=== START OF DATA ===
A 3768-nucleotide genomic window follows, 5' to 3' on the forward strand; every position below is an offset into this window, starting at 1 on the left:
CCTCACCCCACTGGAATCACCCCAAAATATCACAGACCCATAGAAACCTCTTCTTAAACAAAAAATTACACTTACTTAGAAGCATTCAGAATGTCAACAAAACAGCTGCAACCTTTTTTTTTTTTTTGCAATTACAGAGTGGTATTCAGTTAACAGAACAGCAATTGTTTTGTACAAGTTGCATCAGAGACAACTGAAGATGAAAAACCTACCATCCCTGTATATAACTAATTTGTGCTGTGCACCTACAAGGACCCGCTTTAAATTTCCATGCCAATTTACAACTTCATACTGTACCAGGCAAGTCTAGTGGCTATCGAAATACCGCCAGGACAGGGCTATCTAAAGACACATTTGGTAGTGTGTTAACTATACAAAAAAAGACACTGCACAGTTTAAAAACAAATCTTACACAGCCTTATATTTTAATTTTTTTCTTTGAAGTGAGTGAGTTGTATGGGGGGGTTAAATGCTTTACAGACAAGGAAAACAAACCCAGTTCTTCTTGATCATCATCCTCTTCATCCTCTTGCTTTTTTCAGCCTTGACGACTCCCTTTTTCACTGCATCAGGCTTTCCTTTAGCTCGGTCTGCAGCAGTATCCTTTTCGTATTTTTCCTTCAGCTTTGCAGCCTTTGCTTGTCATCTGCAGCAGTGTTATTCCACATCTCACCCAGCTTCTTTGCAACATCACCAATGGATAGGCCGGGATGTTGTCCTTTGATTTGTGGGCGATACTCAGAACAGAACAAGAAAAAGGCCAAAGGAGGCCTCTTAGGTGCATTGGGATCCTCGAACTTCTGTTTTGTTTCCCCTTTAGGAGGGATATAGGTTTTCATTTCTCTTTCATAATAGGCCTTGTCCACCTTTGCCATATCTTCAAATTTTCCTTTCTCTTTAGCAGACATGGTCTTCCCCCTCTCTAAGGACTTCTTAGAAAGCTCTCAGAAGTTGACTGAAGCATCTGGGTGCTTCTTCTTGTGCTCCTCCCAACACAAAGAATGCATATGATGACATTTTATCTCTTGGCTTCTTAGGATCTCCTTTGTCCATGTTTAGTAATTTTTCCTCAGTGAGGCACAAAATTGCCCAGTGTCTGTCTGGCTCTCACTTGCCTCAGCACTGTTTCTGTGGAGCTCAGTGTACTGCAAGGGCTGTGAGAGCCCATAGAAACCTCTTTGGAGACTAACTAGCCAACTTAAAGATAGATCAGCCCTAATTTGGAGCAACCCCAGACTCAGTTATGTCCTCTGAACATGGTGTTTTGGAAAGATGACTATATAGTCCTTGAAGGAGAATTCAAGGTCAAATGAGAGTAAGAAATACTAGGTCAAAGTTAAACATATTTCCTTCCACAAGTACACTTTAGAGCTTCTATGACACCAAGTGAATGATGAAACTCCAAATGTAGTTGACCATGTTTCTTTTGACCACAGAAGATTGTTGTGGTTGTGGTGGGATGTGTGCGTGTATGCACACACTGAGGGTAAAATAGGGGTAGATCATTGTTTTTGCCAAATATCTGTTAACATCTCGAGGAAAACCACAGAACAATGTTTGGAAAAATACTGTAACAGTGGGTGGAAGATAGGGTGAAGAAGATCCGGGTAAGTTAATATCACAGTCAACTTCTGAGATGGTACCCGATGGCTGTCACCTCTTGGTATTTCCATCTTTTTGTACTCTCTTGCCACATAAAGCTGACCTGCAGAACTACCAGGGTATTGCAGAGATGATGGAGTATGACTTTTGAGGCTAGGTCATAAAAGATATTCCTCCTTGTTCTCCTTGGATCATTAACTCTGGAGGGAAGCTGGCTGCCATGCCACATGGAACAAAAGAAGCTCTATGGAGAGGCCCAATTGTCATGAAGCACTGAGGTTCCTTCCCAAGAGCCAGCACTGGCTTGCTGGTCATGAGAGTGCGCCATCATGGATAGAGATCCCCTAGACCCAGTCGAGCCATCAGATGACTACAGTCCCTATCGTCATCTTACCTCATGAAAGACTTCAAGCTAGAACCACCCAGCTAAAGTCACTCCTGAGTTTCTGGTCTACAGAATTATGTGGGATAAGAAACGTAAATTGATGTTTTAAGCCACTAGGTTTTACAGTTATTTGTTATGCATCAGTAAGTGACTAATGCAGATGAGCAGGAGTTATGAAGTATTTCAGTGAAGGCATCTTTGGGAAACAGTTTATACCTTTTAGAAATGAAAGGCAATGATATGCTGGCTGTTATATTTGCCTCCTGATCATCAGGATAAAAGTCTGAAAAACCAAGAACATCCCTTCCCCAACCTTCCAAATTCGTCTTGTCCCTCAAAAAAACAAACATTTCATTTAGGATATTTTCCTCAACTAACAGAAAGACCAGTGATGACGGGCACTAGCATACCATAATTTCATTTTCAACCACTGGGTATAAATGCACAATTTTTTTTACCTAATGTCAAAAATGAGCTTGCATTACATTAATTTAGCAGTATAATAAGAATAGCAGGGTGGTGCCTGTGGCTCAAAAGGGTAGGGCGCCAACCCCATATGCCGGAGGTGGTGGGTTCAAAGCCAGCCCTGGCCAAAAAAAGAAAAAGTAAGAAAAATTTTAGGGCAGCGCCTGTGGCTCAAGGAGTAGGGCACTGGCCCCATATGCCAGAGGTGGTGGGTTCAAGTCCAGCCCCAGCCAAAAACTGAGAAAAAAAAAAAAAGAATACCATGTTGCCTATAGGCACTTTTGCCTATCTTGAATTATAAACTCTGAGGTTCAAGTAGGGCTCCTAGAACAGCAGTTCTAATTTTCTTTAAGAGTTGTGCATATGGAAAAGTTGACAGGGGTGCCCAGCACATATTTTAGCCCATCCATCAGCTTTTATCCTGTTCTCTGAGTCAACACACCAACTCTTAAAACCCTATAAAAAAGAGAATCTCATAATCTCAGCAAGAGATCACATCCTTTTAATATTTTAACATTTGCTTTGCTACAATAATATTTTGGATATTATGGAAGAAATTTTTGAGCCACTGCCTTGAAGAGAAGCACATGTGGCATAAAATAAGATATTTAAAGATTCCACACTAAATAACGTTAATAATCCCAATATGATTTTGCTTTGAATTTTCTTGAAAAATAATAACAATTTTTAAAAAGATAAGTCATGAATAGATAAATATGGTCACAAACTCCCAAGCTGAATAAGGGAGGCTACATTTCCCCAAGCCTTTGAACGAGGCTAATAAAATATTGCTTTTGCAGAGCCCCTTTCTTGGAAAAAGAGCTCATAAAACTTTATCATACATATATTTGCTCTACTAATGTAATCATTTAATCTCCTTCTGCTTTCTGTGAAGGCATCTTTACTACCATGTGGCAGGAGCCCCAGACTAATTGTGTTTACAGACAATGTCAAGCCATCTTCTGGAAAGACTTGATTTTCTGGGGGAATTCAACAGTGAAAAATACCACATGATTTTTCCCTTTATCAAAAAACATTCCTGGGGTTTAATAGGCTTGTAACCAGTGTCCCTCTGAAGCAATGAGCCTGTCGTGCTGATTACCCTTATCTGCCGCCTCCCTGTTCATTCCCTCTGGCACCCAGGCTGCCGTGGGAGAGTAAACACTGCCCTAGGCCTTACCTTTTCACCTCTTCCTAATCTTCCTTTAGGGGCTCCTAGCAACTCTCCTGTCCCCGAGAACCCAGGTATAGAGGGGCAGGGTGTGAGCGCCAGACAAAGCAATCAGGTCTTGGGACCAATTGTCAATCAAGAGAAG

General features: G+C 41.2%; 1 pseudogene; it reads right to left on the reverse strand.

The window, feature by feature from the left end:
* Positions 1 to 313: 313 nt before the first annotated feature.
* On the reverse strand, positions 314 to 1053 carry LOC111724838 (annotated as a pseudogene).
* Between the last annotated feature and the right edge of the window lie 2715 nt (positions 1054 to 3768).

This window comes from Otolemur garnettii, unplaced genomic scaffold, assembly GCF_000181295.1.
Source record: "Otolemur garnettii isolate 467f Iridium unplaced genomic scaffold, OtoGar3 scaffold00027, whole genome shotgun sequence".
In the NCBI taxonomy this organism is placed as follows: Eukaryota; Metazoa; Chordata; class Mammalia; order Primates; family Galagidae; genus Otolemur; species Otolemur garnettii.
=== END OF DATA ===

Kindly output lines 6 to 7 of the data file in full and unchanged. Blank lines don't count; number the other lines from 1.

* On the reverse strand, positions 314 to 1053 carry LOC111724838 (annotated as a pseudogene).
* Between the last annotated feature and the right edge of the window lie 2715 nt (positions 1054 to 3768).